Prior court decisions are referred to as "case law." Case law is the body of written decisions from judges that explain how the law should be interpreted to apply to different situations. Read this section for more information.
Whenever a judge makes a decision in a case, the judge must support that decision with an analysis of how the facts of the case apply to the law. These decisions explain the law in a way that provides guidance to how future disputes might be addressed if a similar set of facts (or a different set of facts) are presented.
Decisions from higher courts are binding on judges in lower courts. That means, for instance, when the Nevada Supreme Court issues a decision, the judges in all of the lower courts must apply that law in their future cases.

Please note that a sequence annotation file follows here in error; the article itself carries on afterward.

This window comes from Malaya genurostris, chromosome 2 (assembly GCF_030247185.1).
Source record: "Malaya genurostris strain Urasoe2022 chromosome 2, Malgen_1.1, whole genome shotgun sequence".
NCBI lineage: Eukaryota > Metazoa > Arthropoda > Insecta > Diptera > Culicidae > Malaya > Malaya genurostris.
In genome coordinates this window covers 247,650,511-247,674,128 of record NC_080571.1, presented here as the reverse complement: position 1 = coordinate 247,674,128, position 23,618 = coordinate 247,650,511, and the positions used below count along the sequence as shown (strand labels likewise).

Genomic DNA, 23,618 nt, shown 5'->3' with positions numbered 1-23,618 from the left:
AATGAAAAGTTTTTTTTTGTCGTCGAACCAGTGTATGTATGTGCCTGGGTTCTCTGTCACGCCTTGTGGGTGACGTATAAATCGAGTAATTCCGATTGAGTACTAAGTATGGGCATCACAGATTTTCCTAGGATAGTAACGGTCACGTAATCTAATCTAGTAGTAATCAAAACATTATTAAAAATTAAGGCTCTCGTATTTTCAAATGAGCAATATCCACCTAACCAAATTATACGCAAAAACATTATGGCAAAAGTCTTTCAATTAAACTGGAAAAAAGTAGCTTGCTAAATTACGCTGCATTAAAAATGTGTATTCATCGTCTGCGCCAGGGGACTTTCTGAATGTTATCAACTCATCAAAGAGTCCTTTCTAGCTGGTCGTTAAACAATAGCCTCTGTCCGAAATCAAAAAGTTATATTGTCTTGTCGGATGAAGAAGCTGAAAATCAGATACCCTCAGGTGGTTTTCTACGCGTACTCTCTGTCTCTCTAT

Reading case law is an excellent way to make sense of statutes and rules that may not be easy to understand. Case law explains how those laws are to be applied to real-life situations, and can help you get a sense of how a judge might make a decision in your own case. You can find links to available sources to search case law below.
This site does not maintain the materials available via the links below. Periodically, statutes, rules, regulations, etc., may be amended, and those amendments may not be incorporated automatically into the materials linked to here. To verify that you are relying on the most recent version of the materials, visit your local law library.